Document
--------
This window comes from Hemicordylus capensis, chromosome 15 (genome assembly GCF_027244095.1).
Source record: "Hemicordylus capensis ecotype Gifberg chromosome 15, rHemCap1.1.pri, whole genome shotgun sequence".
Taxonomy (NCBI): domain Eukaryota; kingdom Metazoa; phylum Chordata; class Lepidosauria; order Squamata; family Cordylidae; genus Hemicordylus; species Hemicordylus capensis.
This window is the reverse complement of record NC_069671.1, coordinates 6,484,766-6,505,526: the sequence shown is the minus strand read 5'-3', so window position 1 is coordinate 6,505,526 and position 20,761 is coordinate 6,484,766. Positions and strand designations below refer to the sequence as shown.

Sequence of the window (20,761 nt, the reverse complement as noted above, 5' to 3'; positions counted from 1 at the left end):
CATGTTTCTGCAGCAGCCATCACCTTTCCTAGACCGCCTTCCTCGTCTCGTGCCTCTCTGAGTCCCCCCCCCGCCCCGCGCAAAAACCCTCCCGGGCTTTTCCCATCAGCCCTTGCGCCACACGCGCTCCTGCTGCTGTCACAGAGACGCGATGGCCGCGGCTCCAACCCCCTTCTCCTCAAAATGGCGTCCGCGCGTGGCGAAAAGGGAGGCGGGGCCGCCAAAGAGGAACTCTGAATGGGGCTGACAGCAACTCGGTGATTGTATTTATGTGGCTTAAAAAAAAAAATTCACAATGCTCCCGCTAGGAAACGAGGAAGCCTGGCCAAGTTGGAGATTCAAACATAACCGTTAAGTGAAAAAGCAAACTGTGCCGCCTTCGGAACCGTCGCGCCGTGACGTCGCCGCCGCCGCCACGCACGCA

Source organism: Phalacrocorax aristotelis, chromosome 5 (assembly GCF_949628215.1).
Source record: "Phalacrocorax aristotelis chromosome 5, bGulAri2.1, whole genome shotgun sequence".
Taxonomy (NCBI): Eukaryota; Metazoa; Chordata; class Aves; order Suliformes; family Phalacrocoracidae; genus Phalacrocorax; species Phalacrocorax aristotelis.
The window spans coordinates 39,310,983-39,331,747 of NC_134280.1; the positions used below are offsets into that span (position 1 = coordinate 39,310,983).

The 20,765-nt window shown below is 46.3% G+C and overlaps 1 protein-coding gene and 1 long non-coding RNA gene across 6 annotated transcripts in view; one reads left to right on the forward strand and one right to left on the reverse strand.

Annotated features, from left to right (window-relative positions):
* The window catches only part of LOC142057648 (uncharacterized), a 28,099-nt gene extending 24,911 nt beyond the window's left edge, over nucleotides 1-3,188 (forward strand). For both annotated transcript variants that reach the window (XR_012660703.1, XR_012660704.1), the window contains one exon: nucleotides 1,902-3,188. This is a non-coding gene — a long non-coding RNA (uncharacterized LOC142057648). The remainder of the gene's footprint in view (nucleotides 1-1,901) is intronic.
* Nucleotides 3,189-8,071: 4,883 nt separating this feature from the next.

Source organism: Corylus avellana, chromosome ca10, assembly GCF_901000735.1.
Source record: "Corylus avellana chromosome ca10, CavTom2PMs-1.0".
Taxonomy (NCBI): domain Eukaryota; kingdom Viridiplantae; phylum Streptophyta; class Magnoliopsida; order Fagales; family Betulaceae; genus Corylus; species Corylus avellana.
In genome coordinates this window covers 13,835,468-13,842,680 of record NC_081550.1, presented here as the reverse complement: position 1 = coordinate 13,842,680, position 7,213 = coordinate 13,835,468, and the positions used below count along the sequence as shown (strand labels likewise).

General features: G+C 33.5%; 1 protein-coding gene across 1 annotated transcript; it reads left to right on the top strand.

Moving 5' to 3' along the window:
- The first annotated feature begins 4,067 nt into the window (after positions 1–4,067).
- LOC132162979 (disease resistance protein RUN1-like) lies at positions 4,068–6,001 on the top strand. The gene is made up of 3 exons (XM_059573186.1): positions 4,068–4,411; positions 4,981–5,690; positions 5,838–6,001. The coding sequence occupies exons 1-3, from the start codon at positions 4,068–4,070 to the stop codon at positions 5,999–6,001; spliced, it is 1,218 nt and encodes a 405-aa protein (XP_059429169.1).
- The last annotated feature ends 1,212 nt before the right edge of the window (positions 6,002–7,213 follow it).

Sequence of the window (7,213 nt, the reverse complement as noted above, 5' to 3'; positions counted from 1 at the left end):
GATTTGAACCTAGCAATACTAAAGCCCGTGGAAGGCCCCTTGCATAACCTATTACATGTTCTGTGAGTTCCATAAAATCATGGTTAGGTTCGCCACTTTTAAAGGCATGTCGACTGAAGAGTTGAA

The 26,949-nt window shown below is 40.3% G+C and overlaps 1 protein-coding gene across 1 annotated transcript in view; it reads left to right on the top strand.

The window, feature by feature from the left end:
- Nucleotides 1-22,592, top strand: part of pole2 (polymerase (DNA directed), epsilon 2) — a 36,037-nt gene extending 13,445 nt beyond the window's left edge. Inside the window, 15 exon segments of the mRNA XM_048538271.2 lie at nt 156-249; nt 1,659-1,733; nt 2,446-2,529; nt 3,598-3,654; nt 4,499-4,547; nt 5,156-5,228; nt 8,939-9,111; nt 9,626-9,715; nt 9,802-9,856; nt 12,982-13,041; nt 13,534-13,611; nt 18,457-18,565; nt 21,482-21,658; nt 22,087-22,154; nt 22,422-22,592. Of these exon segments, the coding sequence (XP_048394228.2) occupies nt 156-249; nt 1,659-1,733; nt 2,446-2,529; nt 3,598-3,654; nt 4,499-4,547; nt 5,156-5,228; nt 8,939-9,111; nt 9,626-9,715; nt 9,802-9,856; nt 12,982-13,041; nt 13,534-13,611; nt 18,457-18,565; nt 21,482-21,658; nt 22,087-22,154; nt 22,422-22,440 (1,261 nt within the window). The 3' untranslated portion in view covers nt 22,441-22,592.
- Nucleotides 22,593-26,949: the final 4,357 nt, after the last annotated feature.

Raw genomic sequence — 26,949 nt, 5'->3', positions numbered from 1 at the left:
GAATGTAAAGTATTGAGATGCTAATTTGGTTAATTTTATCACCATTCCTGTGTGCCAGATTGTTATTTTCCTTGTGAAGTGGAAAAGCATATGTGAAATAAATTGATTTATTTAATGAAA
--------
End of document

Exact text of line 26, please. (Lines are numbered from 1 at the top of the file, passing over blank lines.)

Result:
The 26,949-nt window shown below is 40.3% G+C and overlaps 1 protein-coding gene across 1 annotated transcript in view; it reads left to right on the top strand.